Skip to main content

The Fabric of the Cosmos – Brian Greene *****

Subtitled “space, time and the texture of reality”, this could be seen as yet another book trying to do all of science – but it’s more finely tuned than that – and a much better read than most of the “tell you everything” books. In fact, what Brian Greene tries to do, and largely succeeds in, is explaining the two great underlying theories of science, both developed in the twentieth century – relativity and quantum theory – then extending beyond them to the nature of time and the composition and origins of the universe.
The first section of the book concentrates on relativity (mostly special, but quickly filling in general) and quantum theory. From there we pick up a description of what time is, whether “time’s arrow” is a realistic context, and how time slots into the quantum arena. The third section is more cosmologically oriented, spending a fair amount of space on the big bang and quantum fluctuations. Then we get onto the current preferred theories of matter – string theory and its extension to bring in “branes”. Although string theory has a lot of supporters it is pure hypothesis and very likely to disappear in the future – watch out, though for some more experimentally based gems like the remarkable and often ignored Casimir force. Finally there’s a summary “what’s it all about” section, including a delightful chapter on teleporters and time machines.
Taken individually, the subjects covered in each of the first four sections could be (and are) enough material to make a good book in their own right. There’s enough here, though to get a grip on what’s involved, and the interested reader should then go on to read a book with more detail on the individual section topics. The great thing about the way Greene has written this book is that it’s never overwhelming, yet there’s an opportunity to see how it all fits together (at least as much as it does all fit together in current theory – while those underlying aspects of relativity and quantum theory are solid, it all gets more speculative as you get further in). Although it’s quite a long book – over 500 pages with the notes and index – it doesn’t feel all that long, which is a great mercy. All too often others who have attempted books on this scale have produced tomes that are more effective as doorstops than as readable popular science.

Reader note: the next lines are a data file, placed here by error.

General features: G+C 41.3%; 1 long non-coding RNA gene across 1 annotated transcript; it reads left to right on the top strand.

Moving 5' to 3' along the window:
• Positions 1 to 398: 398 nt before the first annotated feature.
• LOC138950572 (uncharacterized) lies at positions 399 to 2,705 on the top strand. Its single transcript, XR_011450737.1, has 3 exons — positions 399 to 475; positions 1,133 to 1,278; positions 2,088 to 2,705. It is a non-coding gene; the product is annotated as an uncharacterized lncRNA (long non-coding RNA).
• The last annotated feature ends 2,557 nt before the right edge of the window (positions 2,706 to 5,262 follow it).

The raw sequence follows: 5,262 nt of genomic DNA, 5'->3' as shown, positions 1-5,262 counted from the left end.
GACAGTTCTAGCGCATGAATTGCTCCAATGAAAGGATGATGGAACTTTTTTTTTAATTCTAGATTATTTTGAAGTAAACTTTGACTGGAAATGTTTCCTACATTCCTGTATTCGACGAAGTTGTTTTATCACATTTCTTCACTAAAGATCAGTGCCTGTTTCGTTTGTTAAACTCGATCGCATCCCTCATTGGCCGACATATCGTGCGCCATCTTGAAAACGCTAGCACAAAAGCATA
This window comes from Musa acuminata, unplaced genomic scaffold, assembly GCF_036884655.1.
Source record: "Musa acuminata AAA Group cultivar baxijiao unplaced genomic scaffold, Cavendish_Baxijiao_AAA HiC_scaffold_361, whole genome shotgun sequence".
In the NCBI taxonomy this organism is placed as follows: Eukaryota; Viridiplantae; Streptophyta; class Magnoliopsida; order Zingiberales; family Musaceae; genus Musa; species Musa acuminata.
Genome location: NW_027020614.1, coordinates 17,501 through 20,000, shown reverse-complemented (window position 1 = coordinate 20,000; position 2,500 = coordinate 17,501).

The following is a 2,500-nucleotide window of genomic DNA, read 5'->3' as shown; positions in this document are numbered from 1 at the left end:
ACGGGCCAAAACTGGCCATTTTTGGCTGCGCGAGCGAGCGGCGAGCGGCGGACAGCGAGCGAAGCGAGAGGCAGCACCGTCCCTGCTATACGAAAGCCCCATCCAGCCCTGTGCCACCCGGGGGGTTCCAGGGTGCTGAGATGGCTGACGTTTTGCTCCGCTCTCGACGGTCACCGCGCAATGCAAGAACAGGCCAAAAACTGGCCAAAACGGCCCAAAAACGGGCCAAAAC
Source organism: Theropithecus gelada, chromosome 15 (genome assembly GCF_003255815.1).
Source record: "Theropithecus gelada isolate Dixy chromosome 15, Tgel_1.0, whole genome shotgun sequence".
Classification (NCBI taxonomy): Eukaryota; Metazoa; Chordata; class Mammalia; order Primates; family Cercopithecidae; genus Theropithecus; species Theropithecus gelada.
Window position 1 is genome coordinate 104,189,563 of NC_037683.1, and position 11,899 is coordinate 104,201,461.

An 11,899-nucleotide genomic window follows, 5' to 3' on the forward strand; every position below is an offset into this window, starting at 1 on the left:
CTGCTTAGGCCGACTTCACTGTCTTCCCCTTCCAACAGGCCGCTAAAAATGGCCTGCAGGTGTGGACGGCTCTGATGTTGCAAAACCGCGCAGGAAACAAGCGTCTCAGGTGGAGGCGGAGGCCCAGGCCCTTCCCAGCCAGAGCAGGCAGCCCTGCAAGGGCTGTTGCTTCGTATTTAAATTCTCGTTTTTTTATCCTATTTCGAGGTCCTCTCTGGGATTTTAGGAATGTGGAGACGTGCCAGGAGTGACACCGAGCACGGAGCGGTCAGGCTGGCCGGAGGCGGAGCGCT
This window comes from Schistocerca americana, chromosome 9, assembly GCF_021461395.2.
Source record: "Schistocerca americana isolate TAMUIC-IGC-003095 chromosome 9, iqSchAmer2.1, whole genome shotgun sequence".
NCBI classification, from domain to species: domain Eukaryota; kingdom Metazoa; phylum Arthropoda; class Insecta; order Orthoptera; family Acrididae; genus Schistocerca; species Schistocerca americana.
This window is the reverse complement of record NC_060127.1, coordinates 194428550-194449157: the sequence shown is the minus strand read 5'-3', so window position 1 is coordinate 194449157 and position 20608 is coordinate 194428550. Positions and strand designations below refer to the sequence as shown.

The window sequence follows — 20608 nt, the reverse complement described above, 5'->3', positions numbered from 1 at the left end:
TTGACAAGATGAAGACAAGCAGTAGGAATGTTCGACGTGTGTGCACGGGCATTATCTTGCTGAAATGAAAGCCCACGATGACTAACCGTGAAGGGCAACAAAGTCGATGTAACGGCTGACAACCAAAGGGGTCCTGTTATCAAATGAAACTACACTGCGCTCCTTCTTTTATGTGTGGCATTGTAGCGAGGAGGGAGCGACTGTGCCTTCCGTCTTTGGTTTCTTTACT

There are some minor disappointments. Greene is a great popular science writer who pitches it just right, but occasionally his popularism is a little forced, for example in his use of characters from TV shows like the Simpsons and the X Files to illustrate his example. (The use, for example, of a duel between Itchy and Scratchy in his relatively section is a bit cringe making.) The book is beautifully illustrated, but occasionally these graphics get in the way of the facts. It’s a bit like when someone first gets hold of 3D graphics in a spreadsheet, and suddenly everything is 3D – some of the points would have been much clearer with a boring old two dimensional line diagram, rather than fancy 3D shading that gets in the way of the information the diagram is supposed to put across.